Benjamin Moses:          Wow. Yeah.

Stephen LaMarca:         I went to Cleveland, but for whatever reason, people don't ... I like Cleveland. Some people don't like Cleveland.

Benjamin Moses:          Very friendly.

Stephen LaMarca:         I love any big feeling city that doesn't have a lot of traffic. So I'm like, but what is going on here?

Benjamin Moses:          It reminds me of Walking Dead when cities are completely empty like that. I do get a little scared.

Stephen LaMarca:         It's a little uneasy. So the Lyft is taking me through Detroit and then we come across this big building complex. I'm like, oh my God, that's the GM headquarters.

Benjamin Moses:          Nice.

Stephen LaMarca:         But I have seen pictures. I recognize it only because I've seen the pictures of the headquarters before.

Benjamin Moses:          Right.

Stephen LaMarca:         Those artist renderings, those photo shop pictures of the GM headquarters make it look way lighter and brighter and more silvery than the building is in real life.

Benjamin Moses:          I understand.

Stephen LaMarca:         It was all dim and yellowed from UV rays from the sun over so many years. I'm not going to lie. I was a little put off by Detroit at first. I was like, this is like a US version of [inaudible 00:04:56], North Korea.

Benjamin Moses:          It's a little rough.

Stephen LaMarca:         Yeah.

Benjamin Moses:          Yeah. I know what you mean.

Stephen LaMarca:         During the event, when we would get a chance to leave and go get lunch somewhere, or dinner, at one point Nina and I went for lunch. We left the show because we just needed to get out of the craziness. It was packed.

Benjamin Moses:          Yep.

Stephen LaMarca:         It really was. Nowhere else in Detroit was packed, but the show was packed. So we decided to ... she had found a taco place on the way in, so she wanted to go there. Our Lyft driver who's taking us there, which it took forever to get Lyft drivers out in Detroit, by the way.

Benjamin Moses:          That's [inaudible 00:05:40].

Stephen LaMarca:         You wait at least 15 minutes to get a ride, just because they don't have that many. There's just not that many people driving around. They take us to lunch and this Lyft driver's pointing out other restaurants in the area as we're getting out there that are good places to eat. Didn't think I needed to know that at the time. We only had four days to take in the city, and the show of course. But the Lyft driver, nice lady, she dumps us off at the restaurant. We're trying to go to. It's closed.

Benjamin Moses:          Oh no.

Stephen LaMarca:         Google says it's open.

Benjamin Moses:          They let you down.

Stephen LaMarca:         The sign on the door says it's open. There's a handwritten sign that says power's out. I have never been anywhere in the US where there's been a power grid issue. I've read stories about power grid issues in Texas, but they have their own power grid.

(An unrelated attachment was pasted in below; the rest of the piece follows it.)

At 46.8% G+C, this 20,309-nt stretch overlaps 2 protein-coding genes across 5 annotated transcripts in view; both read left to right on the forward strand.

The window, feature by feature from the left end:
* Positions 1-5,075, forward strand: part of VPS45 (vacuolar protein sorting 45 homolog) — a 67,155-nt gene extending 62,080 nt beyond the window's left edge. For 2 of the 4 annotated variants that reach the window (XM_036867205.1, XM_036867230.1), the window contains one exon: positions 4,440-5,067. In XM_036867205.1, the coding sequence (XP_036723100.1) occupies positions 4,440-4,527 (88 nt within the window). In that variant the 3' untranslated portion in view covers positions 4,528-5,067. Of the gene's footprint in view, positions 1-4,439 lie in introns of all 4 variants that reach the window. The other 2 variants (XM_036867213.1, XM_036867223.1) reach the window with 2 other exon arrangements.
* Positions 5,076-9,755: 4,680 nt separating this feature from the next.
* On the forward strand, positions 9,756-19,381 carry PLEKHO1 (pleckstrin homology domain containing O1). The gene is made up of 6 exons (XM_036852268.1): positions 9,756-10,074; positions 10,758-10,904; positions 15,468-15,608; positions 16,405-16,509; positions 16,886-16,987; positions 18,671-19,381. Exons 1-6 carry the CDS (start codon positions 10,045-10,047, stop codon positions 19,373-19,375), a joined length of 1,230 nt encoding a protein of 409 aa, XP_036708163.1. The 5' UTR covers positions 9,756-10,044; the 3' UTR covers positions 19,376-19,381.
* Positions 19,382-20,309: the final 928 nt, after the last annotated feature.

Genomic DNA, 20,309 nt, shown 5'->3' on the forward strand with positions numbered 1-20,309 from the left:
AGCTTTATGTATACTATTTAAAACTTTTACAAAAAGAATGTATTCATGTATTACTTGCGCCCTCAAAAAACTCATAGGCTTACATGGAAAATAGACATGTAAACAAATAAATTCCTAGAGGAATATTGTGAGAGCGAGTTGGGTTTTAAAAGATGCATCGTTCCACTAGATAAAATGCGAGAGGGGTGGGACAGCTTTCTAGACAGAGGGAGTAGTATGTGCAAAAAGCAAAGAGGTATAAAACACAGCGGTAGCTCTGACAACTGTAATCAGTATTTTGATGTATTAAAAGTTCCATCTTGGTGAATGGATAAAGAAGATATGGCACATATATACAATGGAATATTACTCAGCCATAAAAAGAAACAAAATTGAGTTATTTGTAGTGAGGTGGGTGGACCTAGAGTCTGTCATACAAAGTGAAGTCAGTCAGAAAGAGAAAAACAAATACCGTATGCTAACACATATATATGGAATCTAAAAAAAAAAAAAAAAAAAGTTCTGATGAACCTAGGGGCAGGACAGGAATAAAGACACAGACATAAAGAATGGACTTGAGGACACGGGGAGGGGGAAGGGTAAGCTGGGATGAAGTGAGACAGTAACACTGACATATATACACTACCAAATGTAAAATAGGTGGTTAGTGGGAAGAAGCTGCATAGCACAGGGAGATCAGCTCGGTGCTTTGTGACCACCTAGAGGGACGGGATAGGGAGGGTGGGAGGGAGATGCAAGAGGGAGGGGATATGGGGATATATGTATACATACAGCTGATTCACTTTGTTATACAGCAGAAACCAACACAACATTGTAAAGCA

Benjamin Moses:          Right.

Stephen LaMarca:         Detroit does not. They're on the east coast grid.

Benjamin Moses:          Right.

Stephen LaMarca:         This is wild. How close are we to Flint? Do we have clean drinking water too? It was just wild. So we go to the lady who dropped us off the Lyft driver. We were like, okay. Some of the other restaurants that she pointed out that she said we're nice.

Benjamin Moses:          Let's try those.

Stephen LaMarca:         Let's try those. We go to those. Same sign on the door.

Benjamin Moses:          Oh no.

Stephen LaMarca:         Powers out. So it's definitely the power grid. It's was not a fluke with that particular restaurant.

Benjamin Moses:          Was it the same handwriting?

Stephen LaMarca:         No.

Benjamin Moses:          Just kidding.

Stephen LaMarca:         That's funny. It was just discerning.

Benjamin Moses:          That stinks.

Stephen LaMarca:         It was like, Hmm, it couldn't have possibly been some big evil corporation that failed so many times and destroyed a big booming city, and has survived only on government bailouts alone. It couldn't have been that at all.

Benjamin Moses:          Tell me about the good food music you had.

Stephen LaMarca:         Okay. What I loved about Detroit. The food. If your family comes over from what India or whatever.

Benjamin Moses:          Sure.

Stephen LaMarca:         You have a bunch of foreign family come to the US and they are like, "We have a week or so to see the entire US. Where do we get ... where's the proper American food?"

Benjamin Moses:          Okay.

Stephen LaMarca:         Where's American style fare?

Benjamin Moses:          Besides the country fair.

Stephen LaMarca:         Besides the country fair. You're going to want to send them to New York and to DC. To DC to see the capital. To New York to see the big apple.

Benjamin Moses:          Sure.

Stephen LaMarca:         But in terms of food, those all have gentrified food.

Benjamin Moses:          Sure.

Stephen LaMarca:         They've taken other cultures' foods, other ethnicities foods and made it popular there. You can get every other country's food in DC and New York.

Benjamin Moses:          Right.

Stephen LaMarca:         Detroit has exclusively American food. This is American stuff. That was my favorite thing about it.